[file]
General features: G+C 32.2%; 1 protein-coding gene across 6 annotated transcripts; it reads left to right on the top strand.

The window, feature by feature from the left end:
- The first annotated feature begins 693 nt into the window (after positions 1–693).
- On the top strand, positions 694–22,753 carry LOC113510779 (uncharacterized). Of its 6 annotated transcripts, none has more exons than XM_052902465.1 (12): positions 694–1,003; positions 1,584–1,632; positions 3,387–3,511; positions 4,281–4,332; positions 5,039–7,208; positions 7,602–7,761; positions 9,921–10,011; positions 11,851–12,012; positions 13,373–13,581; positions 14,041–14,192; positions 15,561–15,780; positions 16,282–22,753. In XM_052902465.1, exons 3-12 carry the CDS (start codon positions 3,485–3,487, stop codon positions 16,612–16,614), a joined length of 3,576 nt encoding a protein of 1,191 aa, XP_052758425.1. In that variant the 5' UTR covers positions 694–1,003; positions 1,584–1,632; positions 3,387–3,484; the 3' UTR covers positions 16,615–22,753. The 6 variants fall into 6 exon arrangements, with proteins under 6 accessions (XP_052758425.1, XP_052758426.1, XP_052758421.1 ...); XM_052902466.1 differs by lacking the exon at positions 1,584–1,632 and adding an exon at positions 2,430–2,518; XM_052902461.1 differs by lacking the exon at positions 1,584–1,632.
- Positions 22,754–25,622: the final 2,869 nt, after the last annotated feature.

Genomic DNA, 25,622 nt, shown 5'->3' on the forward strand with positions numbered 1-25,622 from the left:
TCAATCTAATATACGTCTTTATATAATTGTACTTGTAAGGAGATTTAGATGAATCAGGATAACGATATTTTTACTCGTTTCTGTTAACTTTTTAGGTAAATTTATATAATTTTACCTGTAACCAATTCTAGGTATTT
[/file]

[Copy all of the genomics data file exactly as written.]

General features: G+C 32.2%; 1 protein-coding gene across 6 annotated transcripts; it reads left to right on the top strand.

The window, feature by feature from the left end:
- The first annotated feature begins 693 nt into the window (after positions 1–693).
- On the top strand, positions 694–22,753 carry LOC113510779 (uncharacterized). Of its 6 annotated transcripts, none has more exons than XM_052902465.1 (12): positions 694–1,003; positions 1,584–1,632; positions 3,387–3,511; positions 4,281–4,332; positions 5,039–7,208; positions 7,602–7,761; positions 9,921–10,011; positions 11,851–12,012; positions 13,373–13,581; positions 14,041–14,192; positions 15,561–15,780; positions 16,282–22,753. In XM_052902465.1, exons 3-12 carry the CDS (start codon positions 3,485–3,487, stop codon positions 16,612–16,614), a joined length of 3,576 nt encoding a protein of 1,191 aa, XP_052758425.1. In that variant the 5' UTR covers positions 694–1,003; positions 1,584–1,632; positions 3,387–3,484; the 3' UTR covers positions 16,615–22,753. The 6 variants fall into 6 exon arrangements, with proteins under 6 accessions (XP_052758425.1, XP_052758426.1, XP_052758421.1 ...); XM_052902466.1 differs by lacking the exon at positions 1,584–1,632 and adding an exon at positions 2,430–2,518; XM_052902461.1 differs by lacking the exon at positions 1,584–1,632.
- Positions 22,754–25,622: the final 2,869 nt, after the last annotated feature.

Genomic DNA, 25,622 nt, shown 5'->3' on the forward strand with positions numbered 1-25,622 from the left:
TCAATCTAATATACGTCTTTATATAATTGTACTTGTAAGGAGATTTAGATGAATCAGGATAACGATATTTTTACTCGTTTCTGTTAACTTTTTAGGTAAATTTATATAATTTTACCTGTAACCAATTCTAGGTATTT